One of the many reasons I've heard to justify the insane contracts handed out this off season is that in a couple years, these will look like perfectly reasonable contracts. Apparently, in the year 2010, replacement level outfielders will be getting six year, 120 million dollar contracts, so we had better start appreciating Juan Pierre.
This claim never seemed right to me. If salaries continued to rise at a ridiculous rate year after year, then we'd be seeing players making exponentially more year after year. Logically, an explosion of salaries should lead to a relatively stable market in the following years.
But, why make assumptions when we have data. Thanks to Baseball Almanac, the average major league salary for every year since 1970 is available. I've turned this into graph form. Below is the percentage increase in the average major league salary from year to year.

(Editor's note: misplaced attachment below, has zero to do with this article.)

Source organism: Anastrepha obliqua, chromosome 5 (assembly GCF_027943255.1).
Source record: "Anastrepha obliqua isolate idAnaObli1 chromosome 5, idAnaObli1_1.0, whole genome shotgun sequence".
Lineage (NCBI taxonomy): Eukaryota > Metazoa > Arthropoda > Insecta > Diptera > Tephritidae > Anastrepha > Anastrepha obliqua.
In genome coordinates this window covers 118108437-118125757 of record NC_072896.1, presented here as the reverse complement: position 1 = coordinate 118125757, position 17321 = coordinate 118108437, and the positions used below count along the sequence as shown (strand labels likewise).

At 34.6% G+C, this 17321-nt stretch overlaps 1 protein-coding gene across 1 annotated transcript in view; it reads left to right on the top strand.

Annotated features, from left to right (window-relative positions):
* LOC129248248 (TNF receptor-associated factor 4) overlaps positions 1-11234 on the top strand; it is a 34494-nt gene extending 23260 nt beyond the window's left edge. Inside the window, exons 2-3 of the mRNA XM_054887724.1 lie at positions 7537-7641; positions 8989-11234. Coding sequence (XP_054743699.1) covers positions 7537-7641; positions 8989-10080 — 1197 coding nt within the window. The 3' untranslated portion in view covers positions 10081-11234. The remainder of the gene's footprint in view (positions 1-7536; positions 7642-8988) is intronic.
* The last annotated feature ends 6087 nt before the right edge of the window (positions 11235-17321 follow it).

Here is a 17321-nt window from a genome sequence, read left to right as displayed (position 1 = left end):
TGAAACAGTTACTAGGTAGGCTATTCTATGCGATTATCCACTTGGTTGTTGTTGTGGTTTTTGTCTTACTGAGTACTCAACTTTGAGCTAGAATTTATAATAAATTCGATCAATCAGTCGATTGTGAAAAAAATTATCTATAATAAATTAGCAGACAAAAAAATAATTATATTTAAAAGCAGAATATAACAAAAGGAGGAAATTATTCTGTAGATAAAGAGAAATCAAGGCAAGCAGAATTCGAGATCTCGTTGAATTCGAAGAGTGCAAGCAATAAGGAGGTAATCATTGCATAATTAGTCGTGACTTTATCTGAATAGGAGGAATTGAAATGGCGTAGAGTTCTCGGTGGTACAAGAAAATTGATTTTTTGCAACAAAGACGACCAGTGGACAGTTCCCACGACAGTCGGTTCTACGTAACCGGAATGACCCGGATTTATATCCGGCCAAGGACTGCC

The graph stays relatively stable until 1975, the advent of free agency. Interestingly, at this time there is a sustained boom in player salaries, with an over 20% increase in all but one year from 1977 to 1983. However, once the novelty of free agency wore off, baseballs economics have been relatively stable. Salaries go up, the owners say "dear God what have we done?" contracts stay relatively consistent, then in five or six years, baseball gets a case of the stupids, and we repeat the cycle. Mass salary inflation hasn't existed since the advent of free agency, and unless baseball is experiencing unprecedented economic growth, we'll be getting as much enjoyment out of the Gary Matthews Jr, and Gil Meche contracts in 2011 as we do today. While 11 million dollars a year for an average starter is a sad new reality, it shouldn't get worse anytime soon.